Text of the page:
The US has determined that Saudi Arabia's de facto leader - Crown Prince Mohammed bin Salman - has immunity from a lawsuit filed by murdered journalist Jamal Khashoggi's fiancée.

Mr Khashoggi, a prominent Saudi critic, was murdered at the Saudi consulate in Istanbul in October 2018. US intelligence has said it believes Prince Mohammed ordered the killing.

But in court filings, the US State department said he has immunity due to his new role as Saudi prime minister.

Mr Khashoggi's ex-fiancée, Hatice Cengiz, wrote on Twitter that "Jamal died again today" with the ruling.

She, with the human rights group Democracy for the Arab World Now (Dawn), founded by Mr Khashoggi - had been seeking unspecified damages in the US from the crown prince for her fiancée's murder.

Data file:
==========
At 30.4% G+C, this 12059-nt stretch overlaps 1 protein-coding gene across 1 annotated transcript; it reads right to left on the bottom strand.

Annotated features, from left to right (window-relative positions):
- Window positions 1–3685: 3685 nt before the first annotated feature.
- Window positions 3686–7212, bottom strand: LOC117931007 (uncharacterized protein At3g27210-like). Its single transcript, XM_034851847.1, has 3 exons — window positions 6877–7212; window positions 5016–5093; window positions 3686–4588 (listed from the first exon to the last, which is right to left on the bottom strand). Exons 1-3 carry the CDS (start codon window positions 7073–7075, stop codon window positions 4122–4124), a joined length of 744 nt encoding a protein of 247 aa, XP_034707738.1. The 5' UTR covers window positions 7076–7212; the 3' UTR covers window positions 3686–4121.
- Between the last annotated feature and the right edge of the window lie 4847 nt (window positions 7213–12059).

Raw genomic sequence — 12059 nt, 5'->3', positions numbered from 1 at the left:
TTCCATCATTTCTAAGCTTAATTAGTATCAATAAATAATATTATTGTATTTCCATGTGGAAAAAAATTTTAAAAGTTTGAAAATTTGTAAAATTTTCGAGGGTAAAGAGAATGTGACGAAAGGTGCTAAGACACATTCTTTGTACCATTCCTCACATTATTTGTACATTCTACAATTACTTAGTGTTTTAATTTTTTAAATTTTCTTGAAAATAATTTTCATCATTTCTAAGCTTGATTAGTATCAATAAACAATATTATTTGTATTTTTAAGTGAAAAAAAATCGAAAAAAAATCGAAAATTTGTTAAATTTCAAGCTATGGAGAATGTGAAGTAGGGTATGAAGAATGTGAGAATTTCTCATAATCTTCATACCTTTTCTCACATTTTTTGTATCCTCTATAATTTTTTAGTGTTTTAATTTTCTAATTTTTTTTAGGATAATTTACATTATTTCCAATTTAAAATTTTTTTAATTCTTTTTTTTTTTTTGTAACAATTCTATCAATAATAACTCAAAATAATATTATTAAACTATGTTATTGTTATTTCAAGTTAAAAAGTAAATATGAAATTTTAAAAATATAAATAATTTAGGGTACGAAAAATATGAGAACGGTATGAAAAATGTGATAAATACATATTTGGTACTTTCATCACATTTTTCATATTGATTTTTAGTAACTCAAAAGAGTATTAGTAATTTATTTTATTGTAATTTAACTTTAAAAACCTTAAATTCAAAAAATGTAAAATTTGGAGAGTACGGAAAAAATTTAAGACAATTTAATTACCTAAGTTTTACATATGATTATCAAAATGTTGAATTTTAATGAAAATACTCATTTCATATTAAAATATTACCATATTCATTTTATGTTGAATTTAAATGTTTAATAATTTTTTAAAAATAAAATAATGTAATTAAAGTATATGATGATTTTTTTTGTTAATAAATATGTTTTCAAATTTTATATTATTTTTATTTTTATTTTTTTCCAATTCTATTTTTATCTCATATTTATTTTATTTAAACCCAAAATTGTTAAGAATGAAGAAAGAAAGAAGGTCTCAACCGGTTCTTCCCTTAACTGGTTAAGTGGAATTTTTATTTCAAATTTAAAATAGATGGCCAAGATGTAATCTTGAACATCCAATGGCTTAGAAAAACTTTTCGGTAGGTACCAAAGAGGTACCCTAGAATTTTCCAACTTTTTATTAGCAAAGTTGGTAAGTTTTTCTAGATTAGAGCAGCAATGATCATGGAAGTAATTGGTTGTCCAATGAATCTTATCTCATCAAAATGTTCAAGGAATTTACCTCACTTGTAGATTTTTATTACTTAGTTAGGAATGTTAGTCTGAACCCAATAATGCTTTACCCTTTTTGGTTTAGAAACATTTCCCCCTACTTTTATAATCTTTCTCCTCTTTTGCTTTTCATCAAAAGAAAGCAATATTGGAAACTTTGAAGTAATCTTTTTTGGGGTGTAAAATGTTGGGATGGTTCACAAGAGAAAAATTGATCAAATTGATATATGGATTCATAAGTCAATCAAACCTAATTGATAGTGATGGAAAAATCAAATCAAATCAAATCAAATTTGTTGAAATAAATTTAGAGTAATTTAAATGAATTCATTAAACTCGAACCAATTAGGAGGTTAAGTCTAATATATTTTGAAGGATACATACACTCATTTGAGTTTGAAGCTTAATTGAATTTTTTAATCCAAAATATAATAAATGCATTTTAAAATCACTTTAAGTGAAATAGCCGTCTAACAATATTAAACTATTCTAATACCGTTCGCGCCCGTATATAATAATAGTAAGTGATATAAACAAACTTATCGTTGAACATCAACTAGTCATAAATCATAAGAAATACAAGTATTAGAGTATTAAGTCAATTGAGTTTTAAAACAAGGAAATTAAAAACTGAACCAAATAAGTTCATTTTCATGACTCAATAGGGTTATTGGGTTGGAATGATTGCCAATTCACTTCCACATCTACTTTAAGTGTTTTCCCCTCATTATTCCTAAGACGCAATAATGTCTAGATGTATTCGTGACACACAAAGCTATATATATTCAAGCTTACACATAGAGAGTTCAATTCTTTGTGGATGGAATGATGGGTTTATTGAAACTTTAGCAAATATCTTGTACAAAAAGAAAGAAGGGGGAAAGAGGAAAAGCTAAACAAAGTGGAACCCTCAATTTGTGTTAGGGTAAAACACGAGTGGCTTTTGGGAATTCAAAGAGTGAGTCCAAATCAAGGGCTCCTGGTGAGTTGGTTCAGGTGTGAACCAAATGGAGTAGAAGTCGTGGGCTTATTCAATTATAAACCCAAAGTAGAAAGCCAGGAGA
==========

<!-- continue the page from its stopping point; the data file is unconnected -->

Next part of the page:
Prince Mohammed was named crown prince by his father, King Salman bin Abdulaziz Al Saud, in 2017. The 37-year-old was then handed the role of prime minister in September this year.

Justice Department lawyers said that as "the sitting head of a foreign government," the crown prince "enjoys head of state immunity from the jurisdiction of US courts as a result of that office."

Saudi Arabia said the former Washington Post journalist had been killed in a "rogue operation" by a team of agents sent to persuade him to return to the kingdom.

However, US officials said the CIA had concluded, "with a medium to high degree of certainty", that MBS - as the prince is known - was complicit.

The murder caused a global uproar and damaged the image of Prince Mohammed and his country. He denies any role in the killing of Mr Khashoggi.